Combining BookWidgets with learning strategies - elaboration
A word you probably used a lot in your career as a teacher. Students tend to forget. A lot. So how could you make your students remember more of what you are teaching them?
Of course, you can help your students remember by teaching them the most effective learning techniques. I wrote a blog post about those learning techniques last year, and I’m writing a blog post series about the topic again.
For each learning technique, I’m giving you an explicit lesson idea with BookWidgets. How can you design your lessons, so that students will remember it and have fun doing so? The BookWidgets library has over 40 creative exercise templates, and some of them can be used to support the most effective learning strategies.
Using BookWidgets for elaboration
(Download the elaboration poster right here).
This learning strategy, elaboration, is all about explaining things to yourself: explain and describe ideas with many details.
Teach your students how to explain learning materials to themselves, and ask them to add more and more details every time they talk about it.
Here are a few things your students will have to do:
While they are studying, let them ask themselves questions about how things work and why. They have to look for the answers in the class materials and discuss it with their classmates.
As students are doing this, encourage them to make connections between different ideas and how these ideas work together. Take, for example, 2 ideas, and think of ways they are similar and different to each other.
How are these things and ideas your students are studying applying to their own life experiences or memories? As they go through their day, ask your students to make connections with the classroom materials.
As a teacher, it’s also important to structure your lessons while thinking about this learning strategy.
There are a few widget types that can be used for elaboration and that will help your students make connections.
1. Random Images
One image can trigger much more knowledge somewhere in your students' brains. Find suitable images that go with your class material, images that say something about a certain topic. Now it’s up to your students to tell themselves everything they know about the image in lots of detail.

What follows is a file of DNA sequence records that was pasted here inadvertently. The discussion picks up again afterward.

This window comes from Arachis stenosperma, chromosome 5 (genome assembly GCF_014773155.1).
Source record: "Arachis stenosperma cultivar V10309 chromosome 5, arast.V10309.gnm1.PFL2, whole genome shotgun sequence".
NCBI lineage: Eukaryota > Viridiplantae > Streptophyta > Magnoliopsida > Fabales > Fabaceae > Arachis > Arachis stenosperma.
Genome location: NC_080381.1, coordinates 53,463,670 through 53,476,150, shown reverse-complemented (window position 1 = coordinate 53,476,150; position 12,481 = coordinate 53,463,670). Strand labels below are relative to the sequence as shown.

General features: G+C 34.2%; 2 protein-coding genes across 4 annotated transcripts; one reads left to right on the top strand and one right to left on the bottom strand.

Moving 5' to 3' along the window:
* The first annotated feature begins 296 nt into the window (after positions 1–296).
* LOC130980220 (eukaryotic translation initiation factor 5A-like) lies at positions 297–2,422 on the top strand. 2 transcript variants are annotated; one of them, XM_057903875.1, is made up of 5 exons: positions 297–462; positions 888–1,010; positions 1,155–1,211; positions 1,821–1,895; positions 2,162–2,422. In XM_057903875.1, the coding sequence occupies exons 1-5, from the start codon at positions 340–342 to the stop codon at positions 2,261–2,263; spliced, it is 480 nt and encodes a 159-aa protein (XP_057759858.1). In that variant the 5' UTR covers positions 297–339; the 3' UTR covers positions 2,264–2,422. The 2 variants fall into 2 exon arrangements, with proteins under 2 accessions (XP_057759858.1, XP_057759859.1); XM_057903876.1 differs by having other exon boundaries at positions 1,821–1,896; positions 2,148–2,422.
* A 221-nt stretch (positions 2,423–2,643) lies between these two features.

It’s important for them to check afterwards with the classroom material, as it will contribute even more things they have forgotten, and makes sure they didn’t just made things up trying to remember.
2. Pair Matching
Pair matching encourages students to build bridges between two subjects, words, terms, definitions,… It helps students to create links between those words. Connections and associations make students dig deeper about what they know. It teaches them to really understand the learning matter.
In this example below, students can dig into their personal life and find connections with the pairs. Some inventors' names come back in their inventions.
Ordering things into a timeline can help students make links and associations. And it doesn’t always have to be limited to history subjects: you can also use a timeline to add things together that relate to each other. Processes, for example, have different steps that need to be remembered, and there’s always a reason why you go from one step to another.
And… In the Timeline widget, students can write down everything they know about that certain step, word or date. They can even add images. These images could be their self-made mind maps or visuals that help them remember.
In this example, students have to write down everything they know about river processes, and add an image of the process into the timeline. This image can be a drawing they made.
Sure, even Bingo can be used for elaboration: Bingo is all about making associations and links.
So here’s how I do it in my classroom: After a chapter on very interesting marketing strategies and information, I give every student a digital bingo sheet with words and titles about the previous chapter. Students go sit in groups with their own bingo sheet open. One student gets a list of all the words on the widget and shouts out (in his group) words of the list, one by one. The other students have to tell everything they know about that word. Only when everything is said, students may tap off that box on their bingo sheet. When someone hits 5 boxes in a row, he/she has bingo!
In my class, students are allowed to check their lesson materials, but if you think your students can handle it, you can just not mention that! ;)
5. Mind map
The mind map is obviously a widget that has “elaboration” all over it. Let students add everything they know about a certain topic in the mind map. Let them find links as well.
You can even add a background image so students have to add words on particular places in the image. Here’s an example:
Of course, there are other widgets you can also use to encourage elaboration with your students. These were my top picks, and I hope you got some new ideas out of them!
Want to use these widgets? Create a BookWidgets account for free, and join the “BookWidgets Blog” group. You’ll find every widget we’ve created to feature in our blog posts. You can also make some fun widgets yourself: